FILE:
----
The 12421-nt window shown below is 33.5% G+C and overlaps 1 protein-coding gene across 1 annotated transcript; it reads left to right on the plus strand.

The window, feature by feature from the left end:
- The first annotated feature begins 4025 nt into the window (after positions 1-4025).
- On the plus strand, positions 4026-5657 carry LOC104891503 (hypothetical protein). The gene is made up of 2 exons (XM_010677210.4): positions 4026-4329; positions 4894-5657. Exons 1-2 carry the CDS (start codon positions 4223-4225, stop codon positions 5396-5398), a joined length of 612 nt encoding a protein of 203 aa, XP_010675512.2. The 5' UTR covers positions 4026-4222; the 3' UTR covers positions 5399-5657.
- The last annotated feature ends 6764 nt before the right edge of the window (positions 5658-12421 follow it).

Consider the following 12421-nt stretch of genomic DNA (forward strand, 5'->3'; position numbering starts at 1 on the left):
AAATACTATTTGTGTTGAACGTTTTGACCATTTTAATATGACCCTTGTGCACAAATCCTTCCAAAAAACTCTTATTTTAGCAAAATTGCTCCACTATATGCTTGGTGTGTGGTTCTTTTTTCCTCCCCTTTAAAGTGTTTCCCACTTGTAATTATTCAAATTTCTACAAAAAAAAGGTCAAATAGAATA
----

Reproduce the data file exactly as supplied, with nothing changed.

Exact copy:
The 12421-nt window shown below is 33.5% G+C and overlaps 1 protein-coding gene across 1 annotated transcript; it reads left to right on the plus strand.

The window, feature by feature from the left end:
- The first annotated feature begins 4025 nt into the window (after positions 1-4025).
- On the plus strand, positions 4026-5657 carry LOC104891503 (hypothetical protein). The gene is made up of 2 exons (XM_010677210.4): positions 4026-4329; positions 4894-5657. Exons 1-2 carry the CDS (start codon positions 4223-4225, stop codon positions 5396-5398), a joined length of 612 nt encoding a protein of 203 aa, XP_010675512.2. The 5' UTR covers positions 4026-4222; the 3' UTR covers positions 5399-5657.
- The last annotated feature ends 6764 nt before the right edge of the window (positions 5658-12421 follow it).

Consider the following 12421-nt stretch of genomic DNA (forward strand, 5'->3'; position numbering starts at 1 on the left):
AAATACTATTTGTGTTGAACGTTTTGACCATTTTAATATGACCCTTGTGCACAAATCCTTCCAAAAAACTCTTATTTTAGCAAAATTGCTCCACTATATGCTTGGTGTGTGGTTCTTTTTTCCTCCCCTTTAAAGTGTTTCCCACTTGTAATTATTCAAATTTCTACAAAAAAAAGGTCAAATAGAATA